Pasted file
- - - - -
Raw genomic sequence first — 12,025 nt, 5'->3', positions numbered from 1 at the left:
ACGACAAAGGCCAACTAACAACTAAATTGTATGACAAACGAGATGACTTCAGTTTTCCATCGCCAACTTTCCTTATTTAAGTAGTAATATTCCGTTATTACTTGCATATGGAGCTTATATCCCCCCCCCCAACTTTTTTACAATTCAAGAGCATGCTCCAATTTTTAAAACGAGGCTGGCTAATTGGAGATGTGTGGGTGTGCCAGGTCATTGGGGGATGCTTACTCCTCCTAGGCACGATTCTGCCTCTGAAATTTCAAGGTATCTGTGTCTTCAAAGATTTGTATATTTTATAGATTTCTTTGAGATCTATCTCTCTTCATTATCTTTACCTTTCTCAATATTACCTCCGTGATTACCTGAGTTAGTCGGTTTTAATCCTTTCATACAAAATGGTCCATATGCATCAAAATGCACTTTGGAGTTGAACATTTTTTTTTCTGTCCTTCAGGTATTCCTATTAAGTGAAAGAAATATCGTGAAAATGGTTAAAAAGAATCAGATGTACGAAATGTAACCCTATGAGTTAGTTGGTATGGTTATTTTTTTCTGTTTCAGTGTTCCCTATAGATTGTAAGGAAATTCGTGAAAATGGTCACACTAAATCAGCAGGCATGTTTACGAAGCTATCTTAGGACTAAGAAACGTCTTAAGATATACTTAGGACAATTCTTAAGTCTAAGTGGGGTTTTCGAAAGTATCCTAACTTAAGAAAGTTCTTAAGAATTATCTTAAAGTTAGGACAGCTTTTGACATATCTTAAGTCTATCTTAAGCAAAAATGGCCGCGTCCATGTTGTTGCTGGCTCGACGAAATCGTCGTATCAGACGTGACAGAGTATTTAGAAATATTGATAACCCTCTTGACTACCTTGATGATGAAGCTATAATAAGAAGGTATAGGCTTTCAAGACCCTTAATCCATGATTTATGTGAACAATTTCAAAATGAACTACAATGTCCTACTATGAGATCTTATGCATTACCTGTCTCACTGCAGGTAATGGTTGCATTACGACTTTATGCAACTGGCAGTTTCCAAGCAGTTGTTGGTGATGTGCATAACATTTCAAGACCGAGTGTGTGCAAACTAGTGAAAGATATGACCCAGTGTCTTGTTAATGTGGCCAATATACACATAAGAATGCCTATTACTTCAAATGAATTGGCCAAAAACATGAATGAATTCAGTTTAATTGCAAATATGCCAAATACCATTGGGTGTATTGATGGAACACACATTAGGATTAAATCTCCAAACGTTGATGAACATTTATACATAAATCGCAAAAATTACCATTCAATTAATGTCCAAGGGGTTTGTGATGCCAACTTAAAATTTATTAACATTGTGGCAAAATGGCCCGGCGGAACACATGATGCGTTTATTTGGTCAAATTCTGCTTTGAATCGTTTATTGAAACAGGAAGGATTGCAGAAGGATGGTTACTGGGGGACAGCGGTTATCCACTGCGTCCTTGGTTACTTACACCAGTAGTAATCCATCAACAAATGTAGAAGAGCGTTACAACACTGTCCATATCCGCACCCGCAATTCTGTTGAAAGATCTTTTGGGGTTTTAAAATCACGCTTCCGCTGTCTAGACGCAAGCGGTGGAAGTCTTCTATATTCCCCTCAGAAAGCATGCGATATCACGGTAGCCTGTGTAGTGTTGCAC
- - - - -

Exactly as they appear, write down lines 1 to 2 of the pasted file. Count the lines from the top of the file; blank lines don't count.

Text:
Raw genomic sequence first — 12,025 nt, 5'->3', positions numbered from 1 at the left:
ACGACAAAGGCCAACTAACAACTAAATTGTATGACAAACGAGATGACTTCAGTTTTCCATCGCCAACTTTCCTTATTTAAGTAGTAATATTCCGTTATTACTTGCATATGGAGCTTATATCCCCCCCCCCAACTTTTTTACAATTCAAGAGCATGCTCCAATTTTTAAAACGAGGCTGGCTAATTGGAGATGTGTGGGTGTGCCAGGTCATTGGGGGATGCTTACTCCTCCTAGGCACGATTCTGCCTCTGAAATTTCAAGGTATCTGTGTCTTCAAAGATTTGTATATTTTATAGATTTCTTTGAGATCTATCTCTCTTCATTATCTTTACCTTTCTCAATATTACCTCCGTGATTACCTGAGTTAGTCGGTTTTAATCCTTTCATACAAAATGGTCCATATGCATCAAAATGCACTTTGGAGTTGAACATTTTTTTTTCTGTCCTTCAGGTATTCCTATTAAGTGAAAGAAATATCGTGAAAATGGTTAAAAAGAATCAGATGTACGAAATGTAACCCTATGAGTTAGTTGGTATGGTTATTTTTTTCTGTTTCAGTGTTCCCTATAGATTGTAAGGAAATTCGTGAAAATGGTCACACTAAATCAGCAGGCATGTTTACGAAGCTATCTTAGGACTAAGAAACGTCTTAAGATATACTTAGGACAATTCTTAAGTCTAAGTGGGGTTTTCGAAAGTATCCTAACTTAAGAAAGTTCTTAAGAATTATCTTAAAGTTAGGACAGCTTTTGACATATCTTAAGTCTATCTTAAGCAAAAATGGCCGCGTCCATGTTGTTGCTGGCTCGACGAAATCGTCGTATCAGACGTGACAGAGTATTTAGAAATATTGATAACCCTCTTGACTACCTTGATGATGAAGCTATAATAAGAAGGTATAGGCTTTCAAGACCCTTAATCCATGATTTATGTGAACAATTTCAAAATGAACTACAATGTCCTACTATGAGATCTTATGCATTACCTGTCTCACTGCAGGTAATGGTTGCATTACGACTTTATGCAACTGGCAGTTTCCAAGCAGTTGTTGGTGATGTGCATAACATTTCAAGACCGAGTGTGTGCAAACTAGTGAAAGATATGACCCAGTGTCTTGTTAATGTGGCCAATATACACATAAGAATGCCTATTACTTCAAATGAATTGGCCAAAAACATGAATGAATTCAGTTTAATTGCAAATATGCCAAATACCATTGGGTGTATTGATGGAACACACATTAGGATTAAATCTCCAAACGTTGATGAACATTTATACATAAATCGCAAAAATTACCATTCAATTAATGTCCAAGGGGTTTGTGATGCCAACTTAAAATTTATTAACATTGTGGCAAAATGGCCCGGCGGAACACATGATGCGTTTATTTGGTCAAATTCTGCTTTGAATCGTTTATTGAAACAGGAAGGATTGCAGAAGGATGGTTACTGGGGGACAGCGGTTATCCACTGCGTCCTTGGTTACTTACACCAGTAGTAATCCATCAACAAATGTAGAAGAGCGTTACAACACTGTCCATATCCGCACCCGCAATTCTGTTGAAAGATCTTTTGGGGTTTTAAAATCACGCTTCCGCTGTCTAGACGCAAGCGGTGGAAGTCTTCTATATTCCCCTCAGAAAGCATGCGATATCACGGTAGCCTGTGTAGTGTTGCAC